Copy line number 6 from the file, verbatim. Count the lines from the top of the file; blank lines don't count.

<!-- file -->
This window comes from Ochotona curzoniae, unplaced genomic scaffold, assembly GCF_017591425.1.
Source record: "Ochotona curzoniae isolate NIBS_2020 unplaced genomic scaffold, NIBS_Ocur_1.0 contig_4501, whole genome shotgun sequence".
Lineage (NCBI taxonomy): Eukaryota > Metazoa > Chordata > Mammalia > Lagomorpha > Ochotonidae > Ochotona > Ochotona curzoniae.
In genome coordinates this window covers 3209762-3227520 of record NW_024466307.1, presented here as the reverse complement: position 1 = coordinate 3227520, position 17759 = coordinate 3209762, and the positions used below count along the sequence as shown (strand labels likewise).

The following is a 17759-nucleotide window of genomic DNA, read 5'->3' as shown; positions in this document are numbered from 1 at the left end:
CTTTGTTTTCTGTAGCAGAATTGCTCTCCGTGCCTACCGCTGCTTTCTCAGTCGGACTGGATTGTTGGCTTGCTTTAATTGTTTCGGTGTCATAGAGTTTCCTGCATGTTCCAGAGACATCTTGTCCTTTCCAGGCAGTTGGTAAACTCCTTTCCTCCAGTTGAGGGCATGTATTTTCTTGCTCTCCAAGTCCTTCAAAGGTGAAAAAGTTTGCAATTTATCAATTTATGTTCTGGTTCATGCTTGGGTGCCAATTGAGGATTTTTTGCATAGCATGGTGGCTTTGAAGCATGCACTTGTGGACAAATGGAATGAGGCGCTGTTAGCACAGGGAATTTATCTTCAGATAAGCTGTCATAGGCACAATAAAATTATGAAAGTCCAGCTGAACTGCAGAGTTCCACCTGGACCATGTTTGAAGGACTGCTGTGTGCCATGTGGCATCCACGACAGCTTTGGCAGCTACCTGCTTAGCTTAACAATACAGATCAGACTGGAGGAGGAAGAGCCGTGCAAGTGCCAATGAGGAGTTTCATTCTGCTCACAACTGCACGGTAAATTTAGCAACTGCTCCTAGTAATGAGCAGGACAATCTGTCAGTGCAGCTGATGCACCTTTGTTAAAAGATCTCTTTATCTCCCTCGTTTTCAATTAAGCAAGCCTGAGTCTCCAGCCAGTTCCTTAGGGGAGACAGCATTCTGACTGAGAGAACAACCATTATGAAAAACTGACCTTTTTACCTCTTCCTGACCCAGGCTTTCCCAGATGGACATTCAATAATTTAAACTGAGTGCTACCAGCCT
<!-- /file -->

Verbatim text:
CTTTGTTTTCTGTAGCAGAATTGCTCTCCGTGCCTACCGCTGCTTTCTCAGTCGGACTGGATTGTTGGCTTGCTTTAATTGTTTCGGTGTCATAGAGTTTCCTGCATGTTCCAGAGACATCTTGTCCTTTCCAGGCAGTTGGTAAACTCCTTTCCTCCAGTTGAGGGCATGTATTTTCTTGCTCTCCAAGTCCTTCAAAGGTGAAAAAGTTTGCAATTTATCAATTTATGTTCTGGTTCATGCTTGGGTGCCAATTGAGGATTTTTTGCATAGCATGGTGGCTTTGAAGCATGCACTTGTGGACAAATGGAATGAGGCGCTGTTAGCACAGGGAATTTATCTTCAGATAAGCTGTCATAGGCACAATAAAATTATGAAAGTCCAGCTGAACTGCAGAGTTCCACCTGGACCATGTTTGAAGGACTGCTGTGTGCCATGTGGCATCCACGACAGCTTTGGCAGCTACCTGCTTAGCTTAACAATACAGATCAGACTGGAGGAGGAAGAGCCGTGCAAGTGCCAATGAGGAGTTTCATTCTGCTCACAACTGCACGGTAAATTTAGCAACTGCTCCTAGTAATGAGCAGGACAATCTGTCAGTGCAGCTGATGCACCTTTGTTAAAAGATCTCTTTATCTCCCTCGTTTTCAATTAAGCAAGCCTGAGTCTCCAGCCAGTTCCTTAGGGGAGACAGCATTCTGACTGAGAGAACAACCATTATGAAAAACTGACCTTTTTACCTCTTCCTGACCCAGGCTTTCCCAGATGGACATTCAATAATTTAAACTGAGTGCTACCAGCCT